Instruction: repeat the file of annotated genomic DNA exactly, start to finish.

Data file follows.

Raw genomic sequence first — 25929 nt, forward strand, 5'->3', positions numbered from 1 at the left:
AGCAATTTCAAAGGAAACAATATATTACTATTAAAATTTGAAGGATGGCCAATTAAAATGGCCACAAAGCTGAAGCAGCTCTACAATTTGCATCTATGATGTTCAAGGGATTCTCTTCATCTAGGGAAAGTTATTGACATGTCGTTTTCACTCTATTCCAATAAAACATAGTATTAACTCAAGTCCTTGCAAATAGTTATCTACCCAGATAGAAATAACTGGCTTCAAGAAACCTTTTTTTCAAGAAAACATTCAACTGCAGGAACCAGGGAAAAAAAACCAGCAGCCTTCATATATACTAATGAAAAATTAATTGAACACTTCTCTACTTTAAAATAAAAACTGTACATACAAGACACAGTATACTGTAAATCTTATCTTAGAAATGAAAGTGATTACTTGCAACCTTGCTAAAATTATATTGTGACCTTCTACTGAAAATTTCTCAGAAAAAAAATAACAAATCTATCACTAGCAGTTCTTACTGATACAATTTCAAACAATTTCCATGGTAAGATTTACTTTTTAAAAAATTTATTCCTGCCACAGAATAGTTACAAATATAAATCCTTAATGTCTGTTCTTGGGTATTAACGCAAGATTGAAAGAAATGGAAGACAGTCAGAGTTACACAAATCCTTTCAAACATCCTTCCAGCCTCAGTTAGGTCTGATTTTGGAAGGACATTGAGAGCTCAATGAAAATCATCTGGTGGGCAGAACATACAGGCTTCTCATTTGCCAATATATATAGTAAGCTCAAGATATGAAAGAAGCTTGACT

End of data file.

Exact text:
Raw genomic sequence first — 25929 nt, forward strand, 5'->3', positions numbered from 1 at the left:
AGCAATTTCAAAGGAAACAATATATTACTATTAAAATTTGAAGGATGGCCAATTAAAATGGCCACAAAGCTGAAGCAGCTCTACAATTTGCATCTATGATGTTCAAGGGATTCTCTTCATCTAGGGAAAGTTATTGACATGTCGTTTTCACTCTATTCCAATAAAACATAGTATTAACTCAAGTCCTTGCAAATAGTTATCTACCCAGATAGAAATAACTGGCTTCAAGAAACCTTTTTTTCAAGAAAACATTCAACTGCAGGAACCAGGGAAAAAAAACCAGCAGCCTTCATATATACTAATGAAAAATTAATTGAACACTTCTCTACTTTAAAATAAAAACTGTACATACAAGACACAGTATACTGTAAATCTTATCTTAGAAATGAAAGTGATTACTTGCAACCTTGCTAAAATTATATTGTGACCTTCTACTGAAAATTTCTCAGAAAAAAAATAACAAATCTATCACTAGCAGTTCTTACTGATACAATTTCAAACAATTTCCATGGTAAGATTTACTTTTTAAAAAATTTATTCCTGCCACAGAATAGTTACAAATATAAATCCTTAATGTCTGTTCTTGGGTATTAACGCAAGATTGAAAGAAATGGAAGACAGTCAGAGTTACACAAATCCTTTCAAACATCCTTCCAGCCTCAGTTAGGTCTGATTTTGGAAGGACATTGAGAGCTCAATGAAAATCATCTGGTGGGCAGAACATACAGGCTTCTCATTTGCCAATATATATAGTAAGCTCAAGATATGAAAGAAGCTTGACT